We sum up the contributions of each time step to the gradient. In other words, because \(W\) is used in every step up to the output we care about, we need to backpropagate gradients from \(t=3\) through the network all the way to \(t=0\):

Note that this is exactly the same as the standard backpropagation algorithm that we use in deep Feedforward Neural Networks. The key difference is that we sum up the gradients for \(W\) at each time step. In a traditional NN we don’t share parameters across layers, so we don’t need to sum anything. But this also means that **BPTT is just a fancy name for standard backpropagation on an unrolled RNN**. Just like with Backpropagation you could define a delta vector that you pass backwards, e.g.: \(\delta_2^{(3)} = \frac{\partial E_3}{\partial z_2} =\frac{\partial E_3}{\partial s_3}\frac{\partial s_3}{\partial s_2}\frac{\partial s_2}{\partial z_2}\) with \(z_2 = Ux_2+ Ws_1\). Then the same equations will apply.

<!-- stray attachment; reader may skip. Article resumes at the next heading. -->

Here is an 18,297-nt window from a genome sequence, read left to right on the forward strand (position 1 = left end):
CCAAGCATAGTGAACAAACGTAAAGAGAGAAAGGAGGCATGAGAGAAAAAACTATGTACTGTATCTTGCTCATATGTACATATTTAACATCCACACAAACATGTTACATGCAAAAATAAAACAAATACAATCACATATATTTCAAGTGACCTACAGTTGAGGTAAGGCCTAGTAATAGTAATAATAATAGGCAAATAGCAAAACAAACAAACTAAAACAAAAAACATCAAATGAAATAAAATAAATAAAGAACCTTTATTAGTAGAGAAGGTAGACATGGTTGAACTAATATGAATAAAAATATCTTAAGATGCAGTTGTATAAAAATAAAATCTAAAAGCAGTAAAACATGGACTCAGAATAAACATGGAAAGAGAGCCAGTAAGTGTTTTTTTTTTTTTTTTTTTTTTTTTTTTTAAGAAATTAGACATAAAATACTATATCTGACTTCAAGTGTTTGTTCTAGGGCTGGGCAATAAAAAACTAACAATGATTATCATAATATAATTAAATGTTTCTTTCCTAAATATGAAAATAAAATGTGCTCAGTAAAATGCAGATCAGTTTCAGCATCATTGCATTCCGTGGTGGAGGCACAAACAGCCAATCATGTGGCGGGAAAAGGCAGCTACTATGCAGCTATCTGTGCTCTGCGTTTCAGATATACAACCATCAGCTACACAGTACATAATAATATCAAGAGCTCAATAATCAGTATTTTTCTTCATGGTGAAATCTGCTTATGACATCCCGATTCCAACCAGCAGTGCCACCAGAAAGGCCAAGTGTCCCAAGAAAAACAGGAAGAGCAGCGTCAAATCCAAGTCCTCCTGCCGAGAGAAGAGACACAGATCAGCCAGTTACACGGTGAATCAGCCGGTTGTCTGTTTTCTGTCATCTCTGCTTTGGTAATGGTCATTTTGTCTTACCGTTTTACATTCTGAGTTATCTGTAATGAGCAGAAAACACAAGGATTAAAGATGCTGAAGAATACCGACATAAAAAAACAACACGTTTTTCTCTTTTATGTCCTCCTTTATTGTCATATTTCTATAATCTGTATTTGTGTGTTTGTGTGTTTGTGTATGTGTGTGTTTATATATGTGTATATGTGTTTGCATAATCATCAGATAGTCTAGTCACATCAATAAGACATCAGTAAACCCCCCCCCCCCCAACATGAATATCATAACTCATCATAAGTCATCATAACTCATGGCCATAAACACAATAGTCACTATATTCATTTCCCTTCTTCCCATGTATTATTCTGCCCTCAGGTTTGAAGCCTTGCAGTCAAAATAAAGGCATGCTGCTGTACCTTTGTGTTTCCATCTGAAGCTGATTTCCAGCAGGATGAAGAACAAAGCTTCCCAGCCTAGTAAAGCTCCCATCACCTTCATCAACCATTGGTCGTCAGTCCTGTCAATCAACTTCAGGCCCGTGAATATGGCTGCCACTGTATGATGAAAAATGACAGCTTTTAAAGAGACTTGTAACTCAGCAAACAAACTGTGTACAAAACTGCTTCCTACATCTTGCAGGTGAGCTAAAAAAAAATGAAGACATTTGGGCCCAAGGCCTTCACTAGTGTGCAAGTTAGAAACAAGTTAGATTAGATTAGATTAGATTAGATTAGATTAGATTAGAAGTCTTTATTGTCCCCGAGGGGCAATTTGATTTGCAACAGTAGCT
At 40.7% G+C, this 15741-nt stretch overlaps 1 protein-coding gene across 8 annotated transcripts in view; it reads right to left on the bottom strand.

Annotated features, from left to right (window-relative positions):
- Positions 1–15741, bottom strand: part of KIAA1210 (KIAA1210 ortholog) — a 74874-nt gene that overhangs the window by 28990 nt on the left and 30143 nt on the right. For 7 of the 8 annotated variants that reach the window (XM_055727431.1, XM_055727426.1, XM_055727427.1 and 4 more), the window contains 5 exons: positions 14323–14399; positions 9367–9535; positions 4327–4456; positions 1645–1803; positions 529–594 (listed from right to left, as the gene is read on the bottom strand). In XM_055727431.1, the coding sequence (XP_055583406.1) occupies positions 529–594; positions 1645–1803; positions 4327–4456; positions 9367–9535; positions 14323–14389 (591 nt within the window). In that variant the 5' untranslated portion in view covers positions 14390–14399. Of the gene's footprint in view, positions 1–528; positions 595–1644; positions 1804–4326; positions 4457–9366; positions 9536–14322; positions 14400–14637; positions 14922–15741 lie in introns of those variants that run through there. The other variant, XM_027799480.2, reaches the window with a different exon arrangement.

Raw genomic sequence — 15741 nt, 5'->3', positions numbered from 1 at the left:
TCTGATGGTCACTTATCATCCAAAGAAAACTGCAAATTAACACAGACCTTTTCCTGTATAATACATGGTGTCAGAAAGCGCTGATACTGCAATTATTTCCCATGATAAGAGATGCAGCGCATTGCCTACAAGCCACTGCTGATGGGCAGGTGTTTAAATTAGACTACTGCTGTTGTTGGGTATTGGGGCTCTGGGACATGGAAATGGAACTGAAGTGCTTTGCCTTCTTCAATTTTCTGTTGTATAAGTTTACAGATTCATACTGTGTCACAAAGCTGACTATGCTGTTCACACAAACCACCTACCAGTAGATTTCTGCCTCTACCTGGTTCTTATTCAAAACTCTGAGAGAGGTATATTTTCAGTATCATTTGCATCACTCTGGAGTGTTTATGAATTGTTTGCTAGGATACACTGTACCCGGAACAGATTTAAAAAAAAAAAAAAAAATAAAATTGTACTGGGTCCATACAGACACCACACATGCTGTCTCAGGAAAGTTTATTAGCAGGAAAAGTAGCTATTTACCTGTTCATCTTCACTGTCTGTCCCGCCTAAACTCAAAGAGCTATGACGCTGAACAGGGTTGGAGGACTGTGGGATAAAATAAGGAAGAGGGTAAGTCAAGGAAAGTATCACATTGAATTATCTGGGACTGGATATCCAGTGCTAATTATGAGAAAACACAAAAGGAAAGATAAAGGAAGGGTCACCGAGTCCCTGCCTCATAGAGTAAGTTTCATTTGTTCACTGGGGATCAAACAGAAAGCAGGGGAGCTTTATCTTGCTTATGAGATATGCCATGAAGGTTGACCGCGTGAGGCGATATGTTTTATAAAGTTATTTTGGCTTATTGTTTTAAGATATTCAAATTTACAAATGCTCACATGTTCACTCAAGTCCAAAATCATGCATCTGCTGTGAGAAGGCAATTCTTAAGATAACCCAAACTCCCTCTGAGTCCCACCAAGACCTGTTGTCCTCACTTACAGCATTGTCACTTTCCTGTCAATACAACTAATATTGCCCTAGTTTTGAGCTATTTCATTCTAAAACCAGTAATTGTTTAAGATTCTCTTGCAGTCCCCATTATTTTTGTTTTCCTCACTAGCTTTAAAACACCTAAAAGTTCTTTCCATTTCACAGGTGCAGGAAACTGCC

In code, a naive implementation of BPTT looks something like this:

```
def bptt(self, x, y):
T = len(y)
# Perform forward propagation
o, s = self.forward_propagation(x)
# We accumulate the gradients in these variables
dLdU = np.zeros(self.U.shape)
dLdV = np.zeros(self.V.shape)
dLdW = np.zeros(self.W.shape)
delta_o = o
delta_o[np.arange(len(y)), y] -= 1.
# For each output backwards...
for t in np.arange(T)[::-1]:
dLdV += np.outer(delta_o[t], s[t].T)
# Initial delta calculation: dL/dz
delta_t = self.V.T.dot(delta_o[t]) * (1 - (s[t] ** 2))
# Backpropagation through time (for at most self.bptt_truncate steps)
for bptt_step in np.arange(max(0, t-self.bptt_truncate), t+1)[::-1]:
# print "Backpropagation step t=%d bptt step=%d " % (t, bptt_step)
# Add to gradients at each previous step
dLdW += np.outer(delta_t, s[bptt_step-1])
dLdU[:,x[bptt_step]] += delta_t
# Update delta for next step dL/dz at t-1
delta_t = self.W.T.dot(delta_t) * (1 - s[bptt_step-1] ** 2)
return [dLdU, dLdV, dLdW]
```

This should also give you an idea of why standard RNNs are hard to train: Sequences (sentences) can be quite long, perhaps 20 words or more, and thus you need to back-propagate through many layers. In practice many people *truncate* the backpropagation to a few steps.